SEOUL, Sept. 23 (Korea Bizwire) — South Koreans, in general, tend to react more sensitively to the expressions of hatred on the grounds of political orientation or place of birth, rather than those on account of race or religion.
Prof. Lee Seung-sun from Chungnam National University and Dr. Choi Jin-ho from Hanyang University conducted a survey of 1,000 South Koreans who had the experience of hearing or using expressions of hatred, to find out what they think about such expressions and how much they were exposed to or used such expressions.
The survey showed that the level of the respondents’ awareness about the online expressions of hate on the grounds of political orientation, place of birth, gender and disabilities was relatively high.
However, their awareness level about the hate-based speech on the grounds of race, nationality, religion, sexual orientation and age was relatively low.
The degree of sensitivity to online hate speech was different depending not only on the theme of the hate expressed but also on age, gender and educational level.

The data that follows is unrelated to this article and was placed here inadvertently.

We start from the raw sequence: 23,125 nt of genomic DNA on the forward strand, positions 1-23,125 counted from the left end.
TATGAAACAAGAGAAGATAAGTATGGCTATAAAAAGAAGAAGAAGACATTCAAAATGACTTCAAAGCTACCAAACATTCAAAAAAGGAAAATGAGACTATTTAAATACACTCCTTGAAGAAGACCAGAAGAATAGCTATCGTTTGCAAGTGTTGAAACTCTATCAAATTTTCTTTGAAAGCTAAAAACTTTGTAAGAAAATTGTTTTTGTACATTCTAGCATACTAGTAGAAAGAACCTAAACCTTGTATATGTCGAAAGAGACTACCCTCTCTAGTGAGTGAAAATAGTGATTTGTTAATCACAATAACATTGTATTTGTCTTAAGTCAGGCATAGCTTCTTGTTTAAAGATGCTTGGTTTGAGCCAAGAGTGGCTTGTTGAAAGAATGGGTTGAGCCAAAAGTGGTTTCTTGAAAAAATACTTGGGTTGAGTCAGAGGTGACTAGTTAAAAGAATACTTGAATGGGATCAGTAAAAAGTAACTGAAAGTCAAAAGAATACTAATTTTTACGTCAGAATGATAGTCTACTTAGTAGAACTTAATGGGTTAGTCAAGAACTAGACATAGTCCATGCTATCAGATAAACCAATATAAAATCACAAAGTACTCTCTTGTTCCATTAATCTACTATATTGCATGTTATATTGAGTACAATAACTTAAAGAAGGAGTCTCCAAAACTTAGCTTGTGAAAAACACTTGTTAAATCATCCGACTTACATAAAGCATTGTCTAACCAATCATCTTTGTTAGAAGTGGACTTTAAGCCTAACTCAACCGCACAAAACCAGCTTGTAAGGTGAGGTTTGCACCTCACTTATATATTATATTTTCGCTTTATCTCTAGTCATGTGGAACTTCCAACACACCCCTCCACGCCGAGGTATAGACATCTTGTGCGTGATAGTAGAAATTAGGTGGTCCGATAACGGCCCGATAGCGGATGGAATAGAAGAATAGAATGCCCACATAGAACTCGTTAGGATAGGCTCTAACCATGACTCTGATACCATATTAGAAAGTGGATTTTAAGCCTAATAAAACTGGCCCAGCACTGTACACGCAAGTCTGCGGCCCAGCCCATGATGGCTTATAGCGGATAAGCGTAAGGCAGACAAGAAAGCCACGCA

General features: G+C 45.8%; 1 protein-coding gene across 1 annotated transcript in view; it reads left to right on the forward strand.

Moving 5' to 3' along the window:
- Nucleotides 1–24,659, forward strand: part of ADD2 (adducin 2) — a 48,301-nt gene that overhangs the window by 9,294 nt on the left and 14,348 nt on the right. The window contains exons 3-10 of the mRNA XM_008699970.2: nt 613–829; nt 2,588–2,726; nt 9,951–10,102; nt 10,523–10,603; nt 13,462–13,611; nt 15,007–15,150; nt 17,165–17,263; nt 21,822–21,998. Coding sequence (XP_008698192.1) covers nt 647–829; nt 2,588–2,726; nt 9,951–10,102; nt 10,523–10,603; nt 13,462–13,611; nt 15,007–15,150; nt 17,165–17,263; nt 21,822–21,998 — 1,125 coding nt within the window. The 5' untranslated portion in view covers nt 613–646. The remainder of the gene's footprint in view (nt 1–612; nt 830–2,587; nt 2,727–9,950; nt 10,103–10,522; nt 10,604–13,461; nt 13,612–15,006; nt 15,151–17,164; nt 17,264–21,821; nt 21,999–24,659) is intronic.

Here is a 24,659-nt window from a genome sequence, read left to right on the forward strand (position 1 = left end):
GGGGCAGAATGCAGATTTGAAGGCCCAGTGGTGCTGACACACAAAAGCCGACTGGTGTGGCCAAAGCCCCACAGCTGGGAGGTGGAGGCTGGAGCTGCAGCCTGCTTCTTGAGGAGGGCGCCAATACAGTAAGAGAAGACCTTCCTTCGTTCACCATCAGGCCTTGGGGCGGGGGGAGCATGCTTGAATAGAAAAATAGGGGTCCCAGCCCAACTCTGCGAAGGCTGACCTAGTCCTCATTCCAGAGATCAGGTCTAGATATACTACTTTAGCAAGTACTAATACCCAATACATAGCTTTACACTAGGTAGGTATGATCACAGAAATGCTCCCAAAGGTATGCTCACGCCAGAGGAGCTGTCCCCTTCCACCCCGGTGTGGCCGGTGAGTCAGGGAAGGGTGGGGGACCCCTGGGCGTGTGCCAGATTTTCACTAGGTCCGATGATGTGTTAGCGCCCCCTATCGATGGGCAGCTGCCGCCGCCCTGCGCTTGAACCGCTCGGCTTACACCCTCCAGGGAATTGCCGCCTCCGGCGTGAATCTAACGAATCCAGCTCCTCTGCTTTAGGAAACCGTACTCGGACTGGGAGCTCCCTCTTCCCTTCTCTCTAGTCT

Women, younger people, and those with higher education attainment had more sensitive awareness than men, older people and those with lower education levels.
Online expressions of hatred were used almost evenly across all age groups. However, men turned out to use online hatred expressions about 3.7 times more than women.
In response to a question asking why they resorted to hate speech, 27.5 percent said it was because they actually believed what they said to be true, followed by 21.1 percent who said, simply put, their counterparts did it first.
The respondents were aware that disabled people, women, sexual monitories, and elderly people are especially vulnerable to hatred expressions.
J. S. Shin (firstname.lastname@example.org)